NORTON, Mass. – This wasn’t the first time Scottie Scheffler shot 59 this summer.
During one of his quarantine wolf games in Dallas, buzzing around in individual carts, Scheffler took it deep and even rolled in a 20-foot eagle putt on the last hole. It wasn’t until he got in the car and started adding up the score – once, then twice, then probably 10 times – that he realized he had indeed fired golf’s magic number.
“I was just kind of going out and playing,” he said. “It was fun.”
Friday at The Northern Trust wasn’t much different.
No cameras, at least not until the last few holes.
And without a standard bearer in the group, no real sense that something historic was unfolding. When Kevin Streelman brought up to Tony Finau that Scheffler needed to roll in a 6-foot par putt on 17 and then make birdie on TPC Boston’s par-5 18th to break 60, Finau had no idea. He thought he had a hot round going, maybe 7 or 8 under, but nothing like this.
“In that regard, it’s a little different,” Streelman said, “but he still had the pressure to step up there on 18.”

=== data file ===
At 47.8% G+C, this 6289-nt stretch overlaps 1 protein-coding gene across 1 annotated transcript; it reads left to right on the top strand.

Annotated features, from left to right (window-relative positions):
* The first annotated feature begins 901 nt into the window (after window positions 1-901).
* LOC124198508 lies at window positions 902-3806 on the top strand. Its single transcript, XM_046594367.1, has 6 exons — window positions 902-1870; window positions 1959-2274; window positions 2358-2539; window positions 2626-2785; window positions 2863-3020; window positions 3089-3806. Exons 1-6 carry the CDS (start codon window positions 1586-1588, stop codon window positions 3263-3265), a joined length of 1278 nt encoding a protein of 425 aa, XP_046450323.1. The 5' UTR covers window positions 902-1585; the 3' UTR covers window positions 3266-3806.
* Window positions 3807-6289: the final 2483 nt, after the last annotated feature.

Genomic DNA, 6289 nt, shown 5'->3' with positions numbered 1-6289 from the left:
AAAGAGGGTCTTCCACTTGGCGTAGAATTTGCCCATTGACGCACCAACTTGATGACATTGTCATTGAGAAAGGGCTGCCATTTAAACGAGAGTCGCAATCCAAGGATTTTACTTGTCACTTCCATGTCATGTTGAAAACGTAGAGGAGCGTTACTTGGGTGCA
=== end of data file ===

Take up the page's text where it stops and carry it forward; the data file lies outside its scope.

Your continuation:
And so just off the front-left edge of the 18th green in two shots, Scheffler lagged his 90-foot eagle putt to about 4 feet. “I was definitely nervous, very nervous over both of those shots and coming down the stretch,” he said, “but I think it helped me focus a little bit more.” In front of fewer than 50 people, Scheffler poured in the birdie putt to shoot 12 under and record the 12th sub-60 round in Tour history – but the first of the COVID-19 era. At 24, he’s the second-youngest to achieve the feat, and the rookie was feted not with raucous cheers but rather a smattering of applause and a couple of fist bumps from his playing partners.
After beginning the day with hopes of a mid-60s round to make the cut, Scheffler instead jumped into a share of the 36-hole lead at 13-under 129, with Cameron Davis.
“It was fun to watch Scottie and how well he did,” said Streelman, who was 12 shots worse with a 71, “but man, you feel like a 9-handicap watching somebody shoot a 59.”
Even without the usual buzz that accompanies a low round, Streelman still avoided talking about the score with Scheffler, if only out of superstition. Instead, they discussed dinner plans for the group – Skipjack’s? Patriot Place? – until he had little choice but to cede the stage to Scheffler.
The newest member of the sub-60 club wasn’t going to get stuck with the bill tonight, not after this round.
Said Streelman: “It would be an honor to pay for that meal.”